[Marxism] Re: [R-G] Britain is urging US to retreat on elections in Iraq
mstainsby at resist.ca
Wed Jan 21 13:29:52 MST 2004
the Korean people (pro-unification, anti-war, anti-interference and
anti-occupation troops) ask people to write the state names in lower case
for the geographical description, and not to do the same for the nation
name, Korea... for there is only one Korea.
so it is south and north Korea...
Anyhow, a subliminal thing, but one that quietly indicates support for the
unifcation efforts... like never using the term Judea & Samaria...
Saw a brilliant no apologies, no demonization, strng details movie on DPRK,
the north... Beyond the DMZ: inside north Korea. Get it, watch it. You see
all the distrurbing images of the cult etc...but you also see other aspects
of society, the explanation of the people of their national pride at having
rebuilt their entire society after the US nearly flattened the whole of it;
having worked as one unit to guard their independance, how they teach
students from an early age, how illiteracy is nearly non existent.
The film doesn't paint a rosy picture of the DPRK for outsiders thinking of
a new home, by any stretch. They state bluntly that it "wouldn't be healthy
for anyone to be an opponent of the regime", and also go into detail about
the Army first policy-- how it is such a drain on their economic structure.
Interestingly (and why you are not going to see this on American or
Canadian private networks) the DPRK had officials replying to this that it
is not at all paranoid, but rather common sense to go to these levels to
build defense. A DPRK official referred to the current stand off as
(paraphrased from memory) 'the Americans scare and intimidate people with
gun boat diplomacy, with a major navy, etc. We can't do that, and don't
have the ability to retaliate with gunboat diplomacy so we engage in
missile diplomacy" It's a blunt assessment. Frankly, given the way in which
we've seen Libya and to a lesser extent Iran climb down from defiance and
self defense, I felt myself someone reassured to hear that someone would
draw the line.
The mass starvation of the period 1995-2000, much like the period after the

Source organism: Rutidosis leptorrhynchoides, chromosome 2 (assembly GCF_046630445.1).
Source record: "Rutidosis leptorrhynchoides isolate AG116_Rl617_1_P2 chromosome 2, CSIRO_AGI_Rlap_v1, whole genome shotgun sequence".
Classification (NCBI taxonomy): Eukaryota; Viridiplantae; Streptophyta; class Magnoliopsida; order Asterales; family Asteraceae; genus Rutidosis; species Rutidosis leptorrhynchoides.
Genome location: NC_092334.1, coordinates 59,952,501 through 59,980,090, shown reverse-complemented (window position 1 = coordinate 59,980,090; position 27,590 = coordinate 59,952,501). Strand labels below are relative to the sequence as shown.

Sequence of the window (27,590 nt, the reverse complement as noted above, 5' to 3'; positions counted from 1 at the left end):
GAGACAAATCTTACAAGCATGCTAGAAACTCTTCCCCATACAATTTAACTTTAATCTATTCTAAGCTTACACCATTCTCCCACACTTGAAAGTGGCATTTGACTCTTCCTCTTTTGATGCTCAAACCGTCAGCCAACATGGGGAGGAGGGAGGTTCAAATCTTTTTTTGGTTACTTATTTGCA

USSR surrendered is called the Special Period in Cuba, is called the
Arduous March in Korea. The people in Korea who were interviewed in the
film referred to hating the capitalist bloc a lot more after that.
Referring to not 'imperialism' but rather 'the capitalist countries' one
peasant who went through eating food supplements, such as fried bark and
similar matters to stop the pain of hunger if one couldn't stop the lack of
nutrition-- stated that famines and floods began and "we were drowning and
the capitalist countries tried to use the situation to push our heads under
the water and finish us off".
The idea of all good or all bad, of course we instinctively know is
ridiculous. The film shows some of the more jarringly different elements of
the society: a woman who is asked "what do you look for in a husband?"
answers "he should be courageous, fiercely loyal to the Dear Leader and
hardworking" After the film had been playing in the non apologetic fashion
for some hour before this scene came on, it didn't seem 'good' or 'bad',
but rather simply the truth and the reality of the way of life for the
society. I noted to my fellow watchers of the film that though this might
seem quite odd to us, imagine what people in a society where money isn't
really the defining headspace hear many young women in this society, thanks
to the patriarchal capitalist values present here no less than the Dear
Leader in Korea, speaking of needing a
The most important lesson in the film is that they are, as another
intellectual from a library in Pyongyang states, Korean first, second,
third, fourth fifth and sixth, maybe seventh socialist.
Anyone who feels the need to learn more about the grey area behind the
black and white picture of the DPRK is strngly, strongly advised to see the
film: Beyond the DMZ: Inside north Korea.
In the contradiction lies the hope
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